We Sit Down with Kayleigh Thorogood – Restaurant Manager, Rogan & Co
Describe your career journey so far.
I started working in an Italian restaurant when I was 16, which is where I learnt the basics of hospitality as well as quite a few important life skills like how to make the perfect calzone. After that I went to work in a new restaurant that was just opening in my hometown. The service and food was different to anything I had experienced before, but I fell in love with it and began dining in Michelin star restaurants. Unfortunately, the restaurant closed, so, I decided (and was encouraged, by a rather determined and wonderful manager) to move to another part of the country and that’s when I found myself in the Lake District, working at Forest Side with Head Chef Kevin Tickle. I started as a Chef de Rang and when I left just under two years later had worked my way up to assistant restaurant manager, leaving with heaps more passion and knowledge.
It was then that I took a position at L'Enclume as a Demi Chef de Rang. During my first year at L'Enclume, I worked my way up to Junior Assistant Restaurant Manager as well as taking part in competitions, including the Annual Awards of Excellence. Just before COVID-19 hit in March last year I’d started my probationary period as Assistant Restaurant Manager. During the first lockdown, an opportunity to become the Restaurant Manager at Rogan & Co became available, I grabbed it with both hands and well – here we are.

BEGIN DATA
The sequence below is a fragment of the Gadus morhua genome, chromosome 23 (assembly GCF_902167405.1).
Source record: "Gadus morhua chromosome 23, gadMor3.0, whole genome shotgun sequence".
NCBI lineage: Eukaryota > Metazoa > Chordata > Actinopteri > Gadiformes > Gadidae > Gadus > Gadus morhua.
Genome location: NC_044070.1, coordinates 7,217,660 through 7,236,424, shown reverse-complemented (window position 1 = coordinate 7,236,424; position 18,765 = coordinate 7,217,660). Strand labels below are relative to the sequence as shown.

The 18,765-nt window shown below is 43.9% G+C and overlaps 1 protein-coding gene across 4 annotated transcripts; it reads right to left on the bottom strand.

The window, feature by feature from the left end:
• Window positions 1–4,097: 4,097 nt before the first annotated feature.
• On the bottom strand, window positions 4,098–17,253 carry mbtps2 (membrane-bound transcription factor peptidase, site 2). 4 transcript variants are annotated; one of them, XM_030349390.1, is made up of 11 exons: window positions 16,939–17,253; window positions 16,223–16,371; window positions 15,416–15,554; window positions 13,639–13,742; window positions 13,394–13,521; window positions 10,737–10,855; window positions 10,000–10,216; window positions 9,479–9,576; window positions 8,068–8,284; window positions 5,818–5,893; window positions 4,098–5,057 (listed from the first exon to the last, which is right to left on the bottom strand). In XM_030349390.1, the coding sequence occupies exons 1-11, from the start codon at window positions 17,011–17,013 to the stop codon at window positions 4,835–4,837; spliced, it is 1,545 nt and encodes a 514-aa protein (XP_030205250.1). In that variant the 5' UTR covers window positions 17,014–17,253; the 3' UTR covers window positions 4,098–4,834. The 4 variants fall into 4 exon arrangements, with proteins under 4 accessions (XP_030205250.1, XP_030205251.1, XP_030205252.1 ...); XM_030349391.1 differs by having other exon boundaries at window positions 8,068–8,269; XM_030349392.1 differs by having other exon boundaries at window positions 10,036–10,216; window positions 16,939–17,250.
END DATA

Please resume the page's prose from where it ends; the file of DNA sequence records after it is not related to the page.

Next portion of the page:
Who has inspired you in your career so far and why?
I’ve had some incredible mentors and managers throughout my career: the truly great few have not only inspired me with their own knowledge, skill and talent, but they have given me opportunities which have allowed me to grow. I think what inspires me most daily is the team that I’m surrounded by. They are all from different walks of life, but we are all aiming toward the same goal. This applies to the suppliers that I have come to know over the last few years as well, because these guys ooze passion about what they create! I’m also really lucky to have a really encouraging family: my mum doesn’t work in the industry but when I’m faced with a difficult situation I find myself wondering what she would do, plus I definitely get my grit from her.
Do you think there’s a stereotype attached to females working in the sector?